sábado, 15 de noviembre de 2014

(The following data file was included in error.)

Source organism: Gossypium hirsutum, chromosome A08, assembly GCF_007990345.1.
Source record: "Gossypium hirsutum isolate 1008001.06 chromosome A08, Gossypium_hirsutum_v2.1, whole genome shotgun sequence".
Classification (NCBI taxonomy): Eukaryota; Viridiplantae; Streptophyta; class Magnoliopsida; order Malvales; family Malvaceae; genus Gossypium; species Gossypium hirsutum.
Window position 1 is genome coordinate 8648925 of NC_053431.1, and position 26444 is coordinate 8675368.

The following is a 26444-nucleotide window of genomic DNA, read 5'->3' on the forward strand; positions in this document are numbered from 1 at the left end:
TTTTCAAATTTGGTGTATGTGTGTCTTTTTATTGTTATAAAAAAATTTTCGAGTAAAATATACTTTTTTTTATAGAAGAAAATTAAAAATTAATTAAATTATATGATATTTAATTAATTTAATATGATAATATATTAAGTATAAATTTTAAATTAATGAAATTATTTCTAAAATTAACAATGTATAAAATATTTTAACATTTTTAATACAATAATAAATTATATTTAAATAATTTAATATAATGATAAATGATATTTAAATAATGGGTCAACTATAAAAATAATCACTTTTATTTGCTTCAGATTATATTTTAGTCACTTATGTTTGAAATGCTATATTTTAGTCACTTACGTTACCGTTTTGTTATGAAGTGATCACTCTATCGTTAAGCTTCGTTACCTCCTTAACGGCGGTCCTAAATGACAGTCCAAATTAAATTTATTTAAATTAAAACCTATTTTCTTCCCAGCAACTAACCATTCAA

Willie Smits (born February 22, 1957, in Weurt, Gelderland, the Netherlands) is a trained forester, a microbiologist, conservationist, animal rights activist, wilderness engineer and social entrepreneur. He has lived in Borneo since 1985 and is an Indonesian citizen. While working as a forest researcher in East Kalimantan, Indonesia in 1989, Smits encountered a baby orangutan in a cage in a market, and later returned to find it abandoned on a rubbish heap. This was a turning-point in his career: taking the orangutan home, he nurtured it back to health. He was soon given other orangutans to look after, and the work of rescuing, rehabilitating and releasing orangutans into the wild developed into what was to become the Borneo Orangutan Survival Foundation. For over twenty years Smits has worked for the survival of this threatened species of ape, during which time his work has also broadened out into the related areas of sustainable farming, reforestation and remote monitoring of forests. He travels widely, raising awareness of the issues surrounding deforestation in Borneo and the plight of the orangutan, also showing how it has been possible on a relatively small scale to reverse the great damage that is being done to the orangutan and its environment. He became a senior advisor to the Ministry of Forests in Indonesia and has been knighted in the Netherlands. In 1991 Smits founded what was soon to become the Borneo Orangutan Survival Foundation (BOS), in Kalimantan (Indonesian Borneo), the world’s largest organization for the protection of the endangered Bornean orangutans. Two years before, Smits had had his first encounter with an orangutan in the market. It was a life-changing event and Smits often retells the story: “Somebody stuck a crate in my face at the market in Balikpapan. Looking out between the slats were the very, very sad eyes of a baby orangutan. I couldn’t forget them. That evening I went back after the market closed. Walking around in the dark, I heard a horrible gasping sound. The baby in its crate was on the garbage dump, dying. I picked her up.” He nursed her back to health and named her Uce for the laboured sound she made while gasping for breath. A few weeks later he was given another sick orangutan to look after, which he named Dodoy. The Bornean orangutan: with the help of thousands of schoolchildren in Balikpapan contributing small amounts of money, Smits was able to set up what became the Borneo Orangutan Survival Foundation to rehabilitate orphaned and misused orangutans and return them to a safe place in the wild. Wanariset became home to hundreds of confiscated orangutans, rescued from illegal animal smuggling, kept as pets or exploited in other ways. The Dutch orangutan-scientist Herman Rijksen recalls Smits creating the facility: “In no time he set up the most fantastic oversized quarantine facility, better than any hospital in the whole area, because that’s typical of Willie. He wants to do it very, very good.” Smits quickly saw that protecting orangutans in their habitat not only benefi ts orangutans but also the environment, biological diversity, the poor in Borneo and all the world’s people. The activities of the Borneo Orangutan Survival Foundation expanded from rescuing, rehabiliting and releasing orangutans to monitoring, conserving and rebuilding rainforest, along with the social engagement that made this sustainable. Smits also took on an increasing campaigning and advocacy role, to make the plight of the orangutan and its habitat more widely known, along with the message that something could - and was - being done.